I said, “I know! I will pretend I’m in the library because you aren’t supposed to talk there.” They all smiled at me then. Showing them how smart I was, and seeing how happy it made them felt good.

Mom promised me if I didn’t say a word to the judge she would get me some chocolate ice cream and the Barbie Doll I had wanted. But there was no need for that, I would’ve done anything they said because I was scared of them, and wanted their love.


Dissociative disorder, EMDR

My Day in Court


The judge was very nice. He asked me my name and waited. I said nothing. He asked how old I was, and waited. I said nothing. There were several more questions, and then finally he asked, “Did your dad touch you between your legs?”

I wanted to tell him the truth, not because I believed he could help me, but because I wanted him to like me. Instead, I was silent. He looked at me sadly and talked to the grownups, and then we left. The lawyer patted me on the head and winked at me. Mom and Bruce kissed in the parking lot, and they took me to get the Barbie and ice cream. I didn’t eat it and it melted. Once again, they were mad.

On the way home, my mother looked at me in her rear view mirror. “You know, I love him so much that I risked my soul to eternal damnation by lying under oath. We are going to have to be extra nice to him, especially you because you hurt him the most.”


Dissociative Disorder: The Onset


That was a turning point in my life. From that day on, I  believed beyond a doubt that nobody would ever help me—not even the people who were supposed to help little girls. I decided that none of what happened to me was about me because I didn’t matter.

The Little Girl in White is seven-years-old, and she sits in one of the white rooms along the corridor that I picture in my mind. Her hands are balled into little fists so tightly that the nails dig into her skin and leave half-moon marks that hurt in a satisfying way.

She is a tiny version of me, with reddish-brown curls that fall into her brown eyes while she plays with paper dolls and sings songs with nonsense words—which doesn’t matter because nobody ever hears her sing.  

I feel her with me more lately. I often wake throughout the night to find my own hands clenched into fists that leave half-moon marks in my skin when I open them.


The Little Girl in White, Who Carried My Pain


The Little Girl in White helped me remember playing with my paper dolls and how much I loved them. In fact, I played with them every chance I got and used them to bring all of my dreams to life and make everything else in that world disappear.

The day after Mara took my favorite one, I sat on the living room floor playing with the only girl paper doll I had left. I wanted her to sit on a little chair I’d made out of a tissue box, and tried to bend her stiff legs gently so she could. When my mom saw me she grabbed the doll out of my hands, ripped her in two and yelled, “You destroy every goddamn thing I give you!” I wasn’t trying to break her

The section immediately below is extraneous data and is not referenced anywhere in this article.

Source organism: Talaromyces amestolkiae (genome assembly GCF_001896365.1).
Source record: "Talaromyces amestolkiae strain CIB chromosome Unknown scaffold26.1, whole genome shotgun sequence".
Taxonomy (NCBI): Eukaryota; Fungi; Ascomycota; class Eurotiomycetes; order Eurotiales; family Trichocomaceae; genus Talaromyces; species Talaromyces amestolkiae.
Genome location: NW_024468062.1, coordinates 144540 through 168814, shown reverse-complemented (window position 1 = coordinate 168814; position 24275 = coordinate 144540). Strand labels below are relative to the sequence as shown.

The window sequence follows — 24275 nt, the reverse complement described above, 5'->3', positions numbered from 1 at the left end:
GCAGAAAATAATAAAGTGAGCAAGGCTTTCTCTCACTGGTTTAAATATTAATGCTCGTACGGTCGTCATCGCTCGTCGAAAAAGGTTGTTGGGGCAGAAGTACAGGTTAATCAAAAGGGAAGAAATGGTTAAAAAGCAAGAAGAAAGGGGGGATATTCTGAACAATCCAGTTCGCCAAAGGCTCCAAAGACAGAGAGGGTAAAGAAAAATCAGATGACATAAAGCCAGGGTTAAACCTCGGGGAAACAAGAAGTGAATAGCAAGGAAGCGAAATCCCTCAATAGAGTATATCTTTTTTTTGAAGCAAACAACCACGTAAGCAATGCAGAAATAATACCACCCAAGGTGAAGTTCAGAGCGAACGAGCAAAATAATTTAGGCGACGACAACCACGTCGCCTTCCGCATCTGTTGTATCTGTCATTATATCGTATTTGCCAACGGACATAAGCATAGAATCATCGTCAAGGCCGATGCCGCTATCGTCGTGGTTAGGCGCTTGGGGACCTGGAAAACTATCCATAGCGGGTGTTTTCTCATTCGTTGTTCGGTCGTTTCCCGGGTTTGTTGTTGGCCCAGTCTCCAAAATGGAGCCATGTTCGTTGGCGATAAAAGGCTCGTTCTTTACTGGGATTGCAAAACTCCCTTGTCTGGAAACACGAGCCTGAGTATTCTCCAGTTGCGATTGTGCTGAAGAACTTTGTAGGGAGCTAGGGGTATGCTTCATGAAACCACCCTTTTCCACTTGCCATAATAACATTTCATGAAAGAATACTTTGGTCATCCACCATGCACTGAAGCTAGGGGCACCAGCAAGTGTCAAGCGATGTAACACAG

I hadn’t remembered that before.

The Little Girl in White also helped me recall that the day my mother drove me home to live with Bruce again, is the day she separated from me and my dissociatvie disorder began.

During an EMDR session, I witnessed the separation. Guided by my counselor, I remembered that after my mother said, “We are going to have to be extra nice to him, especially you because you hurt him the most,” a long, anguished cry escaped from me. That’s when I first saw my little seven-year-old girl in white. She was on the floorboard of the car, curled into a little ball.  

The EMDR session allowed me to feel it all with her. Her entire body was seized with pain, hot tears flowing, fists clenched. I heard her cry out, “I don’t want to go home, I don’t want to go home, I don’t want to go home.”

She knew that every bit of hope was gone and that nobody was ever going to help. She had the innate sense that things would get worse, and she simply could not live through it.


Dissociative Disorder, EMDR

Living with Dissociative Disorder, EMDR Sessions & Hope for the Future


The Little Girl in White now stays in her room with the door ajar. I have since met other little girls along the corridor during my EMDR sessions for my dissociative disorder. I have experienced their stories and felt their pain, fear, and the anguish of having taken on too much for such tiny girls.

They have all retreated to the safety and purity of the white rooms, and will hopefully come out to stay with me as I grow stronger and earn their trust. Meanwhile, each EMDR session walks me down the corridor past doors. Some doors are closed and some are open. Now, some of them even have windows that allow the sunlight to stream through into the corridor.

That gives me hope.


Karen Sipes is a performer, musician, musical and stage director, stand up comic, writer, child advocate, animal lover, and proud mum. She began this journey of healing several years ago and is committed to sharing her truth through telling the stories of her childhood, as she navigates this path, hoping to encourage and inspire others to seek healing and find their own paths to peace. Her stories can be seen on her blog, by going to www.Songbirdsfly.com